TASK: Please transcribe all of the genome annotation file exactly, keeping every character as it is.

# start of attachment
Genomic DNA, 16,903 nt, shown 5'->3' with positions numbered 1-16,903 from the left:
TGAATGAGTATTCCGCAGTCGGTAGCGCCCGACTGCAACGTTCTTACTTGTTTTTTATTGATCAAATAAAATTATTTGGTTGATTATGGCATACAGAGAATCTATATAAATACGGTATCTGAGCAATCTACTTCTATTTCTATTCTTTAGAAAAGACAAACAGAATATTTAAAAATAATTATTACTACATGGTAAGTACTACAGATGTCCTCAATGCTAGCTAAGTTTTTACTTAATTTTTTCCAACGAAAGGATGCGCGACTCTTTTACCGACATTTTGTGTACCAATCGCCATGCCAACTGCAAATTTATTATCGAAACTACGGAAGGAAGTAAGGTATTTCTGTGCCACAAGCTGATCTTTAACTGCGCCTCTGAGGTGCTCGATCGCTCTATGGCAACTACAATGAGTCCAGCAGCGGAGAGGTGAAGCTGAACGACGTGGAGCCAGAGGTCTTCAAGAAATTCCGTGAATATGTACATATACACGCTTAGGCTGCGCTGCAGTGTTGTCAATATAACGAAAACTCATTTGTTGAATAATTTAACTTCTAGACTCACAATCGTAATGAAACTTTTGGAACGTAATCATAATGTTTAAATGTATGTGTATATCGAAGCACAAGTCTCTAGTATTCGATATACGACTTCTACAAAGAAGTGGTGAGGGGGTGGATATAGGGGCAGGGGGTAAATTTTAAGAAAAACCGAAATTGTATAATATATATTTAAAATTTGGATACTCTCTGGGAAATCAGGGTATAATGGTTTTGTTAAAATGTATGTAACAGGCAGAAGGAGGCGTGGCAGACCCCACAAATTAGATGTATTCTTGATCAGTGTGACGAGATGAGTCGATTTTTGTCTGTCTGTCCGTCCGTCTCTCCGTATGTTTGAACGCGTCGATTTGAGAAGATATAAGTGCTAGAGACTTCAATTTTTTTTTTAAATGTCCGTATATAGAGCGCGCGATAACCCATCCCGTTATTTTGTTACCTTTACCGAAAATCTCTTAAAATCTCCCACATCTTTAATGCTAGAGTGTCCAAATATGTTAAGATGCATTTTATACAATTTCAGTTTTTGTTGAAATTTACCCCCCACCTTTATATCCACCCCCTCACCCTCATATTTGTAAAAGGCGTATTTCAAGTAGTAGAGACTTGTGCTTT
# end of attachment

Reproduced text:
Genomic DNA, 16,903 nt, shown 5'->3' with positions numbered 1-16,903 from the left:
TGAATGAGTATTCCGCAGTCGGTAGCGCCCGACTGCAACGTTCTTACTTGTTTTTTATTGATCAAATAAAATTATTTGGTTGATTATGGCATACAGAGAATCTATATAAATACGGTATCTGAGCAATCTACTTCTATTTCTATTCTTTAGAAAAGACAAACAGAATATTTAAAAATAATTATTACTACATGGTAAGTACTACAGATGTCCTCAATGCTAGCTAAGTTTTTACTTAATTTTTTCCAACGAAAGGATGCGCGACTCTTTTACCGACATTTTGTGTACCAATCGCCATGCCAACTGCAAATTTATTATCGAAACTACGGAAGGAAGTAAGGTATTTCTGTGCCACAAGCTGATCTTTAACTGCGCCTCTGAGGTGCTCGATCGCTCTATGGCAACTACAATGAGTCCAGCAGCGGAGAGGTGAAGCTGAACGACGTGGAGCCAGAGGTCTTCAAGAAATTCCGTGAATATGTACATATACACGCTTAGGCTGCGCTGCAGTGTTGTCAATATAACGAAAACTCATTTGTTGAATAATTTAACTTCTAGACTCACAATCGTAATGAAACTTTTGGAACGTAATCATAATGTTTAAATGTATGTGTATATCGAAGCACAAGTCTCTAGTATTCGATATACGACTTCTACAAAGAAGTGGTGAGGGGGTGGATATAGGGGCAGGGGGTAAATTTTAAGAAAAACCGAAATTGTATAATATATATTTAAAATTTGGATACTCTCTGGGAAATCAGGGTATAATGGTTTTGTTAAAATGTATGTAACAGGCAGAAGGAGGCGTGGCAGACCCCACAAATTAGATGTATTCTTGATCAGTGTGACGAGATGAGTCGATTTTTGTCTGTCTGTCCGTCCGTCTCTCCGTATGTTTGAACGCGTCGATTTGAGAAGATATAAGTGCTAGAGACTTCAATTTTTTTTTTAAATGTCCGTATATAGAGCGCGCGATAACCCATCCCGTTATTTTGTTACCTTTACCGAAAATCTCTTAAAATCTCCCACATCTTTAATGCTAGAGTGTCCAAATATGTTAAGATGCATTTTATACAATTTCAGTTTTTGTTGAAATTTACCCCCCACCTTTATATCCACCCCCTCACCCTCATATTTGTAAAAGGCGTATTTCAAGTAGTAGAGACTTGTGCTTT